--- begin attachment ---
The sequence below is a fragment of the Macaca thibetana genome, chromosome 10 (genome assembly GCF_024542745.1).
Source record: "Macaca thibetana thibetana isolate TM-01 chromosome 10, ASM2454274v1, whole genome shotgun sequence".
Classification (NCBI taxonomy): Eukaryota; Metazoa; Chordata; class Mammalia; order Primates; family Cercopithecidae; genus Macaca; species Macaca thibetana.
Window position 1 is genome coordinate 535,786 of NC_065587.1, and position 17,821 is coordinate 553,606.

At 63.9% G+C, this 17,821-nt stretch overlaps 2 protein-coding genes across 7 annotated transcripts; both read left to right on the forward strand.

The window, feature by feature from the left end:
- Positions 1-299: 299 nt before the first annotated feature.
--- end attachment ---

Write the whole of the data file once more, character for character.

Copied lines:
The sequence below is a fragment of the Macaca thibetana genome, chromosome 10 (genome assembly GCF_024542745.1).
Source record: "Macaca thibetana thibetana isolate TM-01 chromosome 10, ASM2454274v1, whole genome shotgun sequence".
Classification (NCBI taxonomy): Eukaryota; Metazoa; Chordata; class Mammalia; order Primates; family Cercopithecidae; genus Macaca; species Macaca thibetana.
Window position 1 is genome coordinate 535,786 of NC_065587.1, and position 17,821 is coordinate 553,606.

At 63.9% G+C, this 17,821-nt stretch overlaps 2 protein-coding genes across 7 annotated transcripts; both read left to right on the forward strand.

The window, feature by feature from the left end:
- Positions 1-299: 299 nt before the first annotated feature.